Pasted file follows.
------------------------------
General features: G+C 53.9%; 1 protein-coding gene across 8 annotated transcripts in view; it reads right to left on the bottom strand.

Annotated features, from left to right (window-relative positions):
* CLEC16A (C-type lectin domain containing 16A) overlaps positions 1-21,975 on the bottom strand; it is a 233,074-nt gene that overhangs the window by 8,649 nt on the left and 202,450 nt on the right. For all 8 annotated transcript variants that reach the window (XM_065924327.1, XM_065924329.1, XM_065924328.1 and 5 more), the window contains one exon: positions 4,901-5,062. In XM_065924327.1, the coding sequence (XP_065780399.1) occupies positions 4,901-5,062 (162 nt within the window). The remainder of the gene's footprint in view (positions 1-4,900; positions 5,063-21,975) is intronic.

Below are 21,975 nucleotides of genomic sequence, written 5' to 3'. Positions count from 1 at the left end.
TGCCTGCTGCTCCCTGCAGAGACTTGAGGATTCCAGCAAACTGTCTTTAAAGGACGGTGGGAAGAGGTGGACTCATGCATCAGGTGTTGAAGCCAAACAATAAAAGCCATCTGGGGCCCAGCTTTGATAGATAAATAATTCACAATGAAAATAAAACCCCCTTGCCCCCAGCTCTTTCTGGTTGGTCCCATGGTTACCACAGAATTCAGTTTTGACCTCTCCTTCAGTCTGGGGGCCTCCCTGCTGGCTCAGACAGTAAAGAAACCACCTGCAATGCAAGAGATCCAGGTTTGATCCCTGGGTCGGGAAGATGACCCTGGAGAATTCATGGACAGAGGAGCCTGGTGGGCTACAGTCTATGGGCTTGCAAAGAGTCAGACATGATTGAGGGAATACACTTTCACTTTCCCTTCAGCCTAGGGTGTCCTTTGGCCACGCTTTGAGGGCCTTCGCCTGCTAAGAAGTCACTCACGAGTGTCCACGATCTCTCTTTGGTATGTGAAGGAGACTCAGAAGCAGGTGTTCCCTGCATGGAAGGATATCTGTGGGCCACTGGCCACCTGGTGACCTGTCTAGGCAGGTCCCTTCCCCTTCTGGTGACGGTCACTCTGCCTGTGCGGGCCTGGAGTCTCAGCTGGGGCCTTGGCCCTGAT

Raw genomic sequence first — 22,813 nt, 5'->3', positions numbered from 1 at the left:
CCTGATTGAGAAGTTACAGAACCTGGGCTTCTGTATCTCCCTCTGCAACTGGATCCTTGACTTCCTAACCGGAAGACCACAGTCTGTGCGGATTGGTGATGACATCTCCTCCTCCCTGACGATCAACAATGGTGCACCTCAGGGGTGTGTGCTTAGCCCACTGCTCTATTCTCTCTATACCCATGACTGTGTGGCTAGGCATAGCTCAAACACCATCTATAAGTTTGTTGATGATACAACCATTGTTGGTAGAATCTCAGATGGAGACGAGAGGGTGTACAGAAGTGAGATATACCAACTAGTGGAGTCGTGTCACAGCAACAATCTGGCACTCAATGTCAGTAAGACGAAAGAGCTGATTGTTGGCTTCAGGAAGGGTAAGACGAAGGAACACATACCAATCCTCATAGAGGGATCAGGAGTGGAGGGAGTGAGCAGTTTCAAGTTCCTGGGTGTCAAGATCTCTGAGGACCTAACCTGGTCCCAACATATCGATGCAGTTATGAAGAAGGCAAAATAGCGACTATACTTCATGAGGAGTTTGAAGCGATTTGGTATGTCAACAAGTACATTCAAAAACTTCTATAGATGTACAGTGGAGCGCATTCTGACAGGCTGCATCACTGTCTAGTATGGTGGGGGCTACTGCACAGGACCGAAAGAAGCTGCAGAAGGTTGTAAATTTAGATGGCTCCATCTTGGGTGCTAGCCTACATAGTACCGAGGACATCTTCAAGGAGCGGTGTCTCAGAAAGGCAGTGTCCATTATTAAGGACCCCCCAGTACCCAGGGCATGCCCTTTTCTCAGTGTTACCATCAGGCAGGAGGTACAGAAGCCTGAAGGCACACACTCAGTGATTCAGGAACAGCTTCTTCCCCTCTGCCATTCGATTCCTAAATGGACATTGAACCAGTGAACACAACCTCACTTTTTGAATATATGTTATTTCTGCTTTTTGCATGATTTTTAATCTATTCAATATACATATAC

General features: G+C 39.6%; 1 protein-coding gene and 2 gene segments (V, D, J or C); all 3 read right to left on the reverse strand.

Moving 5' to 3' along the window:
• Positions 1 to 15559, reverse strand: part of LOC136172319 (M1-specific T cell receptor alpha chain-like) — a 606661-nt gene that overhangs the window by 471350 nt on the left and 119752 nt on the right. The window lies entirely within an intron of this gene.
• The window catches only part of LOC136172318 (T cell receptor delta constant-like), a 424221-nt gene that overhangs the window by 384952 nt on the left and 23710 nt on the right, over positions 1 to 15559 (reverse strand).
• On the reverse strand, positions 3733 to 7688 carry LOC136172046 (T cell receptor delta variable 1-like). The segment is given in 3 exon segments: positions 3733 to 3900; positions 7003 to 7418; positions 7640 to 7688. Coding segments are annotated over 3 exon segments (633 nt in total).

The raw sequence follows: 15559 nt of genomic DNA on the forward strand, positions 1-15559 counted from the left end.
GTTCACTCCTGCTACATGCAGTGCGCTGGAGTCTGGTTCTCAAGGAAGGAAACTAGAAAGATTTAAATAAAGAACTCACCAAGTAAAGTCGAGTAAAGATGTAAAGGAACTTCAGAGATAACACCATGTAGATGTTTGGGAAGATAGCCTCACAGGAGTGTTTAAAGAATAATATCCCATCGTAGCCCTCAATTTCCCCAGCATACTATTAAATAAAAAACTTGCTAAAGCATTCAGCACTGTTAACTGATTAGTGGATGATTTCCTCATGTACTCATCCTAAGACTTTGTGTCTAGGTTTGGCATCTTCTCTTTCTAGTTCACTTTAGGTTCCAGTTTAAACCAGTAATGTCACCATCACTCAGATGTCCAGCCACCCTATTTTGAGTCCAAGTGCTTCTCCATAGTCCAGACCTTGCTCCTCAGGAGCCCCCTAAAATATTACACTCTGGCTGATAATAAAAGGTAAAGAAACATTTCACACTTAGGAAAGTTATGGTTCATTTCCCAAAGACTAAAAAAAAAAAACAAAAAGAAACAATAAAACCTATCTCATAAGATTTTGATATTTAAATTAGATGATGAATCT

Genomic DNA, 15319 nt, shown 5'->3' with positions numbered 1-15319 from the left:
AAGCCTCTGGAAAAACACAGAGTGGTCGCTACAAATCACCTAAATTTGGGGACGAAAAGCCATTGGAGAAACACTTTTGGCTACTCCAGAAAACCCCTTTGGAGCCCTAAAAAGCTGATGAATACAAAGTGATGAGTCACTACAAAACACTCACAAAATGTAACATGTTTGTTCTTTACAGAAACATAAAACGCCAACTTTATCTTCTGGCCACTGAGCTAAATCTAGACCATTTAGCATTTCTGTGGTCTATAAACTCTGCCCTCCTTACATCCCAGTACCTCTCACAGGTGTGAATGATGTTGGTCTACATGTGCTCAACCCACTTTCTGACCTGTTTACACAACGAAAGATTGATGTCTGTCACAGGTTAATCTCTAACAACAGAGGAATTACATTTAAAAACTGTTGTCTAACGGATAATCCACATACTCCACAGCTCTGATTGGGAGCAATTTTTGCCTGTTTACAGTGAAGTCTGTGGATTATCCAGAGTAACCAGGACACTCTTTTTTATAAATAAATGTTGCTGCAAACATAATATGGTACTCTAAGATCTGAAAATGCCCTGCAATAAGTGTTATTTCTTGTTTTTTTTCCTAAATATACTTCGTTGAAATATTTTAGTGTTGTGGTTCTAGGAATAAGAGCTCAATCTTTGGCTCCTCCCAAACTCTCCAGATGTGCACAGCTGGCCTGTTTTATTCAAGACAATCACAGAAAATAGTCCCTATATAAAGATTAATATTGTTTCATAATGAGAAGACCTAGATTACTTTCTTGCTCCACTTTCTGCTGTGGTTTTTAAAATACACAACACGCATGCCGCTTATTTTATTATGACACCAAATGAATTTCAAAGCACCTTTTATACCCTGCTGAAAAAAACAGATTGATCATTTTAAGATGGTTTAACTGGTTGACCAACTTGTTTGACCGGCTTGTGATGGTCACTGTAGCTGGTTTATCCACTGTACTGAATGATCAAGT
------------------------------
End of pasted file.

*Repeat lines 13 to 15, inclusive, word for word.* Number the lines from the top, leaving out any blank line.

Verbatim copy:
The raw sequence follows: 15559 nt of genomic DNA on the forward strand, positions 1-15559 counted from the left end.
GTTCACTCCTGCTACATGCAGTGCGCTGGAGTCTGGTTCTCAAGGAAGGAAACTAGAAAGATTTAAATAAAGAACTCACCAAGTAAAGTCGAGTAAAGATGTAAAGGAACTTCAGAGATAACACCATGTAGATGTTTGGGAAGATAGCCTCACAGGAGTGTTTAAAGAATAATATCCCATCGTAGCCCTCAATTTCCCCAGCATACTATTAAATAAAAAACTTGCTAAAGCATTCAGCACTGTTAACTGATTAGTGGATGATTTCCTCATGTACTCATCCTAAGACTTTGTGTCTAGGTTTGGCATCTTCTCTTTCTAGTTCACTTTAGGTTCCAGTTTAAACCAGTAATGTCACCATCACTCAGATGTCCAGCCACCCTATTTTGAGTCCAAGTGCTTCTCCATAGTCCAGACCTTGCTCCTCAGGAGCCCCCTAAAATATTACACTCTGGCTGATAATAAAAGGTAAAGAAACATTTCACACTTAGGAAAGTTATGGTTCATTTCCCAAAGACTAAAAAAAAAAAACAAAAAGAAACAATAAAACCTATCTCATAAGATTTTGATATTTAAATTAGATGATGAATCT

Genomic DNA, 15319 nt, shown 5'->3' with positions numbered 1-15319 from the left: